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updated: 8/15/2012 6:21 PM

Big trouble in the Everglades

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Thank goodness we don't have the tropical climate of south Florida.

There have been times I have been contacted to come to someone's pond or creek to help identify some species of fish. Quite often the visiting swimmer was pegged as a piranha. It was subsequently removed by people who deal with situations like that.

Thankfully, though, there's been nothing like this in south Florida, where the matter of invasive snakes has gotten out of hand.

University of Florida researchers say a 160-pound, 17-foot Burmese python found in the Everglades last week is the largest ever seen in the state, and is more evidence the invasive species is established in the park. The snake was carrying 87 eggs, also a record. The find shows that the non-native species is growing virtually unchecked, and breeding at astounding rates.

How did the first snakes find their way in to the Everglades? People, of course.

They dumped their unwanted pets into the land of plenty and left them to fend on their own -- which they seem to be doing quite nicely.

Fowl rules:

The Illinois DNR is apparently embracing the recommendations from the U.S. Fish and Wildlife Service for the upcoming waterfowl season in this state.

The recommendations include 60-day duck seasons in each of the state's four waterfowl hunting zones, along with Canada goose hunting seasons of 90 days in the North and Central zones, an 83-day Canada goose season in the South Central Zone, and a 71-day Canada goose season in the South Zone.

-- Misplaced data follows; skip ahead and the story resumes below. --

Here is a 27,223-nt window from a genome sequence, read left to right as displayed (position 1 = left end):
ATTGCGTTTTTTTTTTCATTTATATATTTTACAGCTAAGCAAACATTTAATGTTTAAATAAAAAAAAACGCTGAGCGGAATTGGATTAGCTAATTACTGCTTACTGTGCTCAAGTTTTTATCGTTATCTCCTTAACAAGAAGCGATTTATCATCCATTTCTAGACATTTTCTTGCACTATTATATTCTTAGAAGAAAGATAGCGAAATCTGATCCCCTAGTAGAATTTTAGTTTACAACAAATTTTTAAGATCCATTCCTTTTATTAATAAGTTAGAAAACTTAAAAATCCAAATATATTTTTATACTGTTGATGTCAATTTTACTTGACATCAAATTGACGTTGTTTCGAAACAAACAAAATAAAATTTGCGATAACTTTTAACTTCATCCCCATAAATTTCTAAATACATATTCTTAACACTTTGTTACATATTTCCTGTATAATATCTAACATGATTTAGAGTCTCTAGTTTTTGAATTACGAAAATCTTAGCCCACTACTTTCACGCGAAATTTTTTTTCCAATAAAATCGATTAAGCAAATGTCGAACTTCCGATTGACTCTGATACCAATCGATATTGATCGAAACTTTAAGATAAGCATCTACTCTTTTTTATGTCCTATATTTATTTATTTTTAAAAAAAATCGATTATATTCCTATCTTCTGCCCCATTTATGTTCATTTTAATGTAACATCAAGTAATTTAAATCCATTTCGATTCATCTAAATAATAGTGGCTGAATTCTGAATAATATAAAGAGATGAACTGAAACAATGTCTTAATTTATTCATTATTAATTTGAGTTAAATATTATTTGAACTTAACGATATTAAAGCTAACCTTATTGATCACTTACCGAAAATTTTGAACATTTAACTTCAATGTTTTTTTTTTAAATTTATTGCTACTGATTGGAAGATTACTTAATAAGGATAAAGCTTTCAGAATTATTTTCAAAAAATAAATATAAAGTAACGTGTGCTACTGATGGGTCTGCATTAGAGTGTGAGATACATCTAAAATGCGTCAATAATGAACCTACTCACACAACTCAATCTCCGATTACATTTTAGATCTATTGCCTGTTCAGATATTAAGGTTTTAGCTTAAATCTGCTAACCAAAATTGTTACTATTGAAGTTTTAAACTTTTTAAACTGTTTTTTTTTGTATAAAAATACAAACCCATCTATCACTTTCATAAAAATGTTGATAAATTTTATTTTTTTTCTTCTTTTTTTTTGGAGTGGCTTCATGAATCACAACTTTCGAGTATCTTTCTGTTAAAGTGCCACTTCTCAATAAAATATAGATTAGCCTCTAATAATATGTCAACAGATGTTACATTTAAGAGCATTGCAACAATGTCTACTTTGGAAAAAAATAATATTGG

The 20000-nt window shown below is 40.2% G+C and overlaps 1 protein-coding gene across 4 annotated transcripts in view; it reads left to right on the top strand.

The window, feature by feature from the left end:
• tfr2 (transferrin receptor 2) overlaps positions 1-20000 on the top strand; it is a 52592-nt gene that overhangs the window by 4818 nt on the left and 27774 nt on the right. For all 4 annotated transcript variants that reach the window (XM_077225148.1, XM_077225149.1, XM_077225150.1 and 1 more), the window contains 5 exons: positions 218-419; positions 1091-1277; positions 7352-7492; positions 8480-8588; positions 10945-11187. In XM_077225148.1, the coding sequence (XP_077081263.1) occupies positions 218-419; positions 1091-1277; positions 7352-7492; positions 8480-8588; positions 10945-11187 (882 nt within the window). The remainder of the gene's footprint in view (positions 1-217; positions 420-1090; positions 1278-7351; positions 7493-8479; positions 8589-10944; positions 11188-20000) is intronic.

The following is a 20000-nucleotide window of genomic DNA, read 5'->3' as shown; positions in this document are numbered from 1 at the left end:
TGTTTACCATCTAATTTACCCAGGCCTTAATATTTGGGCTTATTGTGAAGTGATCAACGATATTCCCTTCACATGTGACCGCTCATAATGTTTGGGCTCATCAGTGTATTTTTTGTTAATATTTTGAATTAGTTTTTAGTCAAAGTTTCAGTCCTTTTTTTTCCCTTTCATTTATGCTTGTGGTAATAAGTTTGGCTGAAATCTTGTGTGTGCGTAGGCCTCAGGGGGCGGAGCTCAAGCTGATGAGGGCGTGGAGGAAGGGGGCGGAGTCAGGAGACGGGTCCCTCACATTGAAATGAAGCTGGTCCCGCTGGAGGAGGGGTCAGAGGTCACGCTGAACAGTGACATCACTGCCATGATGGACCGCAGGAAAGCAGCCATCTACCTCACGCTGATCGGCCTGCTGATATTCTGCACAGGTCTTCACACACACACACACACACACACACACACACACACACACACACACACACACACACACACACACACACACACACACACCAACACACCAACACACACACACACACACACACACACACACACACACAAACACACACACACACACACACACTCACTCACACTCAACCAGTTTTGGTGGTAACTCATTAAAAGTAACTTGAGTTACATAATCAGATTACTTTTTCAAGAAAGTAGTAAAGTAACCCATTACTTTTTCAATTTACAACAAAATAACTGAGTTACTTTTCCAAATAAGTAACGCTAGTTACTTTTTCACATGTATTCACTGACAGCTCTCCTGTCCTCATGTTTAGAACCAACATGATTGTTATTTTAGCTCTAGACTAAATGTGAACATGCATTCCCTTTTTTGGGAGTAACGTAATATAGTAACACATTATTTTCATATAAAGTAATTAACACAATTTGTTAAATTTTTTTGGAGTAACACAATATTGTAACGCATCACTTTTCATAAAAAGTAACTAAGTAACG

The Illinois seasons are based on a five-year plan for waterfowl hunting season dates that was developed last year and continues through the 2015 season.

For 2012-13, Illinois will open the regular duck, Canada goose, and snow goose seasons on Oct. 20 in the North Zone, Oct. 27 in the Central Zone, Nov. 10 in the South Central Zone, and Nov. 22 in the South Zone. White-fronted goose seasons open Nov. 5 in the North Zone, Nov. 19 in the Central and South Central zones, and Nov. 22 in the South Zone.

The proposed daily duck bag limit is six and may include no more than four mallards (two hens), three wood ducks, one mottled duck, two redheads, four scaup, two pintails, one black duck, and one canvasback.

The proposed daily bag limit of mergansers is five, only two of which may be hooded mergansers. The possession limit for ducks and mergansers is twice the daily bag limit by species and sex.

Fishing report:

Fox Chain: Walleye action is getting better every day, especially right at or near the current area around bridges. If channel catfish is your game, try Pistakee Lake in 7 feet. Bluegill activity is better every day on Channel Lake, north end.

Fox River: You can find smallies in the holes right off the riffles.

Lake Michigan: Perching has been slow, If you want salmon you may have to dredge the depths down to more than 150 feet near Waukegan.

Bangs Lake: Largemouth still good on outside weed edges.

• Contact Mike Jackson at, and catch his radio show 6-7 a.m. Sundays on WSBC 1240-AM and live-streamed at

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